Monthly Archives: July 2011

How to become a good programmer

Advice from Joe Armstrong, creator of Erlang: Forget about the tools … buy a decent book and type in the programs by hand. One at a time thinking as you go. After 30 years you will get the hang of

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Posted in Software development

How to design a quiet room

How would you design a quiet study room? If you know a little about acoustics you might think to avoid hard floors, hard surfaces, parallel walls, and large open spaces. The reading room of the Life Science Library at the

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NASA and bank bailouts

From astrophysicist Neil deGrasse Tyson: The US bank bailout exceeded the half-century lifetime budget of NASA. Source Other NASA-related posts: After two days, I’d turned into an idiot Good enough for Google and NASA Team Moon

Posted in Science

Friday miscellany

Space photography LIFE’s top 21 space photos A photo history of the space shuttle Math New results in space filling Applied topologist audio interview Funny Little Calculus Text Markov chains and magic tricks C++ Why is C++ so fast? Why

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Maybe C++ hasn’t jumped the shark after all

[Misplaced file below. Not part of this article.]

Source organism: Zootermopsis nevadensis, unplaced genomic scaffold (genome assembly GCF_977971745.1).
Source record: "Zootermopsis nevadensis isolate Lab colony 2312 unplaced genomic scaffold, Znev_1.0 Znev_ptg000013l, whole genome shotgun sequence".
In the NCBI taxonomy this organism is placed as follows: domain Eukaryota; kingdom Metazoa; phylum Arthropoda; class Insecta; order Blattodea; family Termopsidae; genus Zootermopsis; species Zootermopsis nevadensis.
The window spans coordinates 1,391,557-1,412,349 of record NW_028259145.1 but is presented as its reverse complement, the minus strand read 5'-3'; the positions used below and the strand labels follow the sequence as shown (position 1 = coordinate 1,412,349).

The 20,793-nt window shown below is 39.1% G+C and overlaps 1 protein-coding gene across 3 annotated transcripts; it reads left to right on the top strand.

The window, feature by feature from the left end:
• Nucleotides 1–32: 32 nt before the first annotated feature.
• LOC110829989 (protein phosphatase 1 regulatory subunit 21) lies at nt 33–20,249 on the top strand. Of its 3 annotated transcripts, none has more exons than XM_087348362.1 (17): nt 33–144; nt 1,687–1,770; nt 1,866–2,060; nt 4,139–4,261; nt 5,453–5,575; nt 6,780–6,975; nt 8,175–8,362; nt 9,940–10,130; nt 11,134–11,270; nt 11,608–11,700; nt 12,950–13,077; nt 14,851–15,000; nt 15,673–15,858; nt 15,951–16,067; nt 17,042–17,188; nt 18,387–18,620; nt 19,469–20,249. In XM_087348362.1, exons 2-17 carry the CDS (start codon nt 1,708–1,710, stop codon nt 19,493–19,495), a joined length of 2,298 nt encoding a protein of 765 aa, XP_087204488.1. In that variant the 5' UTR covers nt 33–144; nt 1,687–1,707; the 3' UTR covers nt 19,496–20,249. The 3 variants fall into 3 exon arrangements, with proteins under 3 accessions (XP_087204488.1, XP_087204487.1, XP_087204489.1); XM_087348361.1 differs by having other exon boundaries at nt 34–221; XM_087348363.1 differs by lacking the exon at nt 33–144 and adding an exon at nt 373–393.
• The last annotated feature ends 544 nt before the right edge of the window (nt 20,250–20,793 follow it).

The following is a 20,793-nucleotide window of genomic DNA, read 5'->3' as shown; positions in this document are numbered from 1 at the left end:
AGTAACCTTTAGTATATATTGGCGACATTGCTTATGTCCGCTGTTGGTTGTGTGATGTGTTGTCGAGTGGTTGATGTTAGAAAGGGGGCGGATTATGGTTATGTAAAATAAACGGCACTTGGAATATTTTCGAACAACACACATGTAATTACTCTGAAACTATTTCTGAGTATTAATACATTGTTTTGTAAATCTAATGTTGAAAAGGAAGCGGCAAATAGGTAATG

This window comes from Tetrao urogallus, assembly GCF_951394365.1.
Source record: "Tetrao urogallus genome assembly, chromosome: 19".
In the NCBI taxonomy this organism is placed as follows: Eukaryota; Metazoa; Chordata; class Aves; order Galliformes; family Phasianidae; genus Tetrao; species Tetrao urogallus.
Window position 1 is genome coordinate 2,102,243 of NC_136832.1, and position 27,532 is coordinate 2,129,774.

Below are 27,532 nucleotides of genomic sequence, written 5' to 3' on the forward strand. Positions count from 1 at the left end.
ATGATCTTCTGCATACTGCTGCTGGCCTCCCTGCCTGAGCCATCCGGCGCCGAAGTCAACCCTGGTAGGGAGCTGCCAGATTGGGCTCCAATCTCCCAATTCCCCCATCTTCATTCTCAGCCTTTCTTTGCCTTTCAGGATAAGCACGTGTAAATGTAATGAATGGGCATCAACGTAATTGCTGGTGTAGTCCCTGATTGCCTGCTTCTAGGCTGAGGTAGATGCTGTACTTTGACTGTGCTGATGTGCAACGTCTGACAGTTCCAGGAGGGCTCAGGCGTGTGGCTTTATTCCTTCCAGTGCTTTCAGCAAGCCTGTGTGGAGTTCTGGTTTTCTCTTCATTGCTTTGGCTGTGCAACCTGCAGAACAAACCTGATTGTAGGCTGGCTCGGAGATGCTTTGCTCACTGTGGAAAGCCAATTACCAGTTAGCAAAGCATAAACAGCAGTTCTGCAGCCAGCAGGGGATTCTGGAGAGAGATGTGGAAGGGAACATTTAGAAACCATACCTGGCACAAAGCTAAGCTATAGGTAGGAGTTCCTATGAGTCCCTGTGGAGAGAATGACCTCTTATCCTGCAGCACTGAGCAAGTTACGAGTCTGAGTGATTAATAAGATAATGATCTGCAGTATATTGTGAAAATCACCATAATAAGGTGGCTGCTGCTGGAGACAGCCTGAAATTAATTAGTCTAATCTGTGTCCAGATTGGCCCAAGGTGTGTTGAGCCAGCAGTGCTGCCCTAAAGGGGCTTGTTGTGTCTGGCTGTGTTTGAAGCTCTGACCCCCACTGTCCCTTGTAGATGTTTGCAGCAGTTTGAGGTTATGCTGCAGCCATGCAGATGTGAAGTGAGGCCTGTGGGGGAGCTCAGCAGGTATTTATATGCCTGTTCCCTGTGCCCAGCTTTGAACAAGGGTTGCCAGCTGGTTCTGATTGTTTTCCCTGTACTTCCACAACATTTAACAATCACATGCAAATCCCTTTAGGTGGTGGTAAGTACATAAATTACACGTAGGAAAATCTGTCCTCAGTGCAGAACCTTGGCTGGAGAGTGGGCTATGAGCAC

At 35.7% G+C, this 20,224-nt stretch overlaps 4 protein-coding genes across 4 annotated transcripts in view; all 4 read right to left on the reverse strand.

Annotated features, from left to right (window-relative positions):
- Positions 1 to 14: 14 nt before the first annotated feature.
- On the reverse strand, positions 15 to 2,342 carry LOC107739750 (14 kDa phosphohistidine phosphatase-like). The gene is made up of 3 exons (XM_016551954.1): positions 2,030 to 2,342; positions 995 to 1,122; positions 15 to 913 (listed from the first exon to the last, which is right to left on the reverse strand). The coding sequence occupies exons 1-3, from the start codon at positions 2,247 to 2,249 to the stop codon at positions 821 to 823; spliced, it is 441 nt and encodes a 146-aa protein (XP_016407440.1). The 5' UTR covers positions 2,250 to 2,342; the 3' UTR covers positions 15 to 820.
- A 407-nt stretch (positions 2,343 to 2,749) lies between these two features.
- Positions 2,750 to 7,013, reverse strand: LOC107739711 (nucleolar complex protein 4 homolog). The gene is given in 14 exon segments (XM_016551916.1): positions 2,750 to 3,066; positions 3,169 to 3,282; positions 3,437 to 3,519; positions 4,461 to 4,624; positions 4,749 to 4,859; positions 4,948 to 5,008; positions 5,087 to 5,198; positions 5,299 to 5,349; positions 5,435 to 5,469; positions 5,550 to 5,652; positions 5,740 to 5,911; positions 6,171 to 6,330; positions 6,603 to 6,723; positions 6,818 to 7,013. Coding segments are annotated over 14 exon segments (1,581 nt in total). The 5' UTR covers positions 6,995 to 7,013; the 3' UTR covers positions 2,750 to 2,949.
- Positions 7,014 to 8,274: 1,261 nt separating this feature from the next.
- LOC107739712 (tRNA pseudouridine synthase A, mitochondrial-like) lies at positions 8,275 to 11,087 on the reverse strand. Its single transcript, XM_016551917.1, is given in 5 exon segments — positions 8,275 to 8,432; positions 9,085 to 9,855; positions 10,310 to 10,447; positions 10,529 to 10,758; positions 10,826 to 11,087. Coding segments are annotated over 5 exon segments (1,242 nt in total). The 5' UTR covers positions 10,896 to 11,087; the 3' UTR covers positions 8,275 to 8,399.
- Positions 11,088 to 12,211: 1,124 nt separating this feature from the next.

A couple years ago I wrote a blog post Has C++ jumped the shark? I wondered how many people would care about the new C++ standard by the time it came out. I doubted that it would matter much to

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Posted in Software development

Golden Carnival of Mathematics

Welcome to the 79th edition of the Carnival of Mathematics. By tradition, each edition begins with a bit of trivia about the number of the carnival. Gold has atomic number 79, so this is the golden edition. There is an

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Posted in Math

Sorting

From Knuth’s book Sorting and Searching: Computer manufacturers of the 1960′s estimated that more than 25 percent of the running time of their computers was spent on sorting, when all their customers were taken into account. In fact, there were

Posted in Computing

Ray Charles sings America the Beautiful, 1972

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From the world, to the world

Edmund Harriss describes an interesting pattern he sees in mathematics and constructivist art in his interview on Strongly Connected Components. For most of history, mathematics and art have been fairly direct abstractions of physical reality. Then in the 20th century

Posted in Computing, Math

Friday miscellany

Diagrams Tech company org charts Beer diagram Education Advantages of printed textbooks 16 things a CS major should do before graduating Math What Alan Turing did for his PhD 13 surprising Fibonacci appearances Computing The implementation of functional programming languages

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